The consent order letter from the state also raises concerns about the lack of a septic compliance certificate for the new house. When health agent Shirley Fauteux went to inspect the system on Nov. 26, it had already been covered over.
State environmental regulations require that septic systems be exposed in their entirety when they are inspected, before a certificate of compliance can be issued: "Subsurface components of a system shall not be backfilled or otherwise concealed from view until a final inspection has been conducted by the approving authority and permission has been granted by the approving authority to backfill the system."
Mr. Alosso, who lost his bid in April for reelection to the board of health, could face penalties and fines if the DEP chooses to enforce the violations laid out in its proposed consent order.
A variety of remedies is spelled out. One could require Mr. Alosso to purchase a quarter-acre of land somewhere in Zone 2 and place a development restriction on the land as a way to offset the excessive nitrogen loading on his home's parcel.
He might be ordered to excavate the system for inspection and apply for a certificate of compliance from the board of health. The DEP could also require him to install a nitrogen-reducing treatment system to the existing septic system.
Proposed penalties could total up to $4,500 a day if Mr. Alosso failed to comply with orders from the state agency.
This week, Mr. Smith, who works as legislative liaison to state Rep. Eric Turkington, told the Gazette he has offered to assist Mr. Alosso in his dealings with the DEP.
Mr. Smith said he believes that Mr. Alosso may be the victim of political in-fighting in Oak Bluffs.
The political tension in town hall around the Alosso issue spilled over into Wednesday's board of health meeting, when two board members blamed their health agent, Ms. Fauteux, for her handling of the DEP letter.
Both Sari Budrow, board of health chairman, and William White were visibly angry with Ms. Fauteux. "It's a private matter," said Ms. Budrow of the letter.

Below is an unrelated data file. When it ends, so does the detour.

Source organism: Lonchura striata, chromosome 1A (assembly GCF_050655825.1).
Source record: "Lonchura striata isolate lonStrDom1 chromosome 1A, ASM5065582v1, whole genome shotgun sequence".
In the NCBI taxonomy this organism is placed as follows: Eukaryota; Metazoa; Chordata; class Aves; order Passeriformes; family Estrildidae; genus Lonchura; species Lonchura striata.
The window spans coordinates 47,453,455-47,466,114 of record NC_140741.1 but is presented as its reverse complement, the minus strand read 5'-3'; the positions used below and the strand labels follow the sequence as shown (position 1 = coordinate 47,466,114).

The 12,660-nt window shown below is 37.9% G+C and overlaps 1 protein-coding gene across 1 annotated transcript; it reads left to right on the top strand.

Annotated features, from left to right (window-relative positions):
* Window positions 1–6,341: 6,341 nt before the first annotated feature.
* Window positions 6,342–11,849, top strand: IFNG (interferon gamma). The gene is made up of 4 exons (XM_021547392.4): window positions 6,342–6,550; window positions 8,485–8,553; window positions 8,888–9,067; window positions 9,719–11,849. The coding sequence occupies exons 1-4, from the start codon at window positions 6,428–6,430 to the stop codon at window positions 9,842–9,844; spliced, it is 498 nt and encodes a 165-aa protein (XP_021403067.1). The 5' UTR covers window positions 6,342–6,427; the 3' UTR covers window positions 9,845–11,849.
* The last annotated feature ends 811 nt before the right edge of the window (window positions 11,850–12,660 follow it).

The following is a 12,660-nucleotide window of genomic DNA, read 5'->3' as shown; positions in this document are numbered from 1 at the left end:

"You don't hand out a document when you don't know what's in it," Mr. White said.
Linda Marinelli, the health board member who defeated Mr. Alosso in April, rose to Ms. Fauteux's defense, arguing that the letter was a public record given to the board of health by Mr. Smith, who was working in his capacity as legislative liaison.
Mr. Alosso attended the meeting and said nothing, but handed board members a scathing letter, calling on the board of health to punish Ms. Fauteux.
"We feel compelled to insist that the Oak Bluffs board of health take immediate action against the agent up to and including termination," the letter signed by Mr. Alosso and his wife, Evelyn Alosso, stated.
The letter also threatened legal action against the town. "In her seeming glee in targeting myself and my family, Ms. Fauteux has put the entire town in a tenuous position," the letter stated.
The criticism of Ms. Fauteux mirrors the board's reaction last winter when Ms. Fauteux wrote a letter to DEP official Jeffrey Gould, seeking an opinion on how building inspectors can issue occupancy permits without required septic approvals.
Then board member Mr. Alosso reacted sharply, saying Ms. Fauteux was ordered not to contact the DEP. He drafted a letter to the DEP asking the agency to disregard the Fauteux letter and successfully lobbied for a unanimous vote, muzzling the health agent from any future written contact with the state agency.